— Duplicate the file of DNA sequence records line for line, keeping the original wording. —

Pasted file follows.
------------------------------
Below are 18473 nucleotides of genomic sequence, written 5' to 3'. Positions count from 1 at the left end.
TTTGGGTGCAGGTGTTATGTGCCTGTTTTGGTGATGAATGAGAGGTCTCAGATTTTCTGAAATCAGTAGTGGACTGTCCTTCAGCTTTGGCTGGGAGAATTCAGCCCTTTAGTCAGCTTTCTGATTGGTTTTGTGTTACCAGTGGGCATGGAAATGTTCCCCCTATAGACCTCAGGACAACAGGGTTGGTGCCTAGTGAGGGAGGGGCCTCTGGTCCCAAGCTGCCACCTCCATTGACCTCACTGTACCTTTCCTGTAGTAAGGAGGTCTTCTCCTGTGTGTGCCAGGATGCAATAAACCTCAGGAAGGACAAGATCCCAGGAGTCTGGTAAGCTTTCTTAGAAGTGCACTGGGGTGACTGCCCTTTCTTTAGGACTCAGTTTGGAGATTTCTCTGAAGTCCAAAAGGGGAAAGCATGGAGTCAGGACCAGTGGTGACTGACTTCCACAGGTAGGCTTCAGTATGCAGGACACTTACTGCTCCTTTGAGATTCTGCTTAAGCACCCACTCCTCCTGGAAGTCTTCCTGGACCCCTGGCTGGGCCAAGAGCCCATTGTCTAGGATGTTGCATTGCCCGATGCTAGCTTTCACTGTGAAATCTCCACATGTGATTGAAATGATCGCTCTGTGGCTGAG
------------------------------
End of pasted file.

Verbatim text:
Below are 18473 nucleotides of genomic sequence, written 5' to 3'. Positions count from 1 at the left end.
TTTGGGTGCAGGTGTTATGTGCCTGTTTTGGTGATGAATGAGAGGTCTCAGATTTTCTGAAATCAGTAGTGGACTGTCCTTCAGCTTTGGCTGGGAGAATTCAGCCCTTTAGTCAGCTTTCTGATTGGTTTTGTGTTACCAGTGGGCATGGAAATGTTCCCCCTATAGACCTCAGGACAACAGGGTTGGTGCCTAGTGAGGGAGGGGCCTCTGGTCCCAAGCTGCCACCTCCATTGACCTCACTGTACCTTTCCTGTAGTAAGGAGGTCTTCTCCTGTGTGTGCCAGGATGCAATAAACCTCAGGAAGGACAAGATCCCAGGAGTCTGGTAAGCTTTCTTAGAAGTGCACTGGGGTGACTGCCCTTTCTTTAGGACTCAGTTTGGAGATTTCTCTGAAGTCCAAAAGGGGAAAGCATGGAGTCAGGACCAGTGGTGACTGACTTCCACAGGTAGGCTTCAGTATGCAGGACACTTACTGCTCCTTTGAGATTCTGCTTAAGCACCCACTCCTCCTGGAAGTCTTCCTGGACCCCTGGCTGGGCCAAGAGCCCATTGTCTAGGATGTTGCATTGCCCGATGCTAGCTTTCACTGTGAAATCTCCACATGTGATTGAAATGATCGCTCTGTGGCTGAG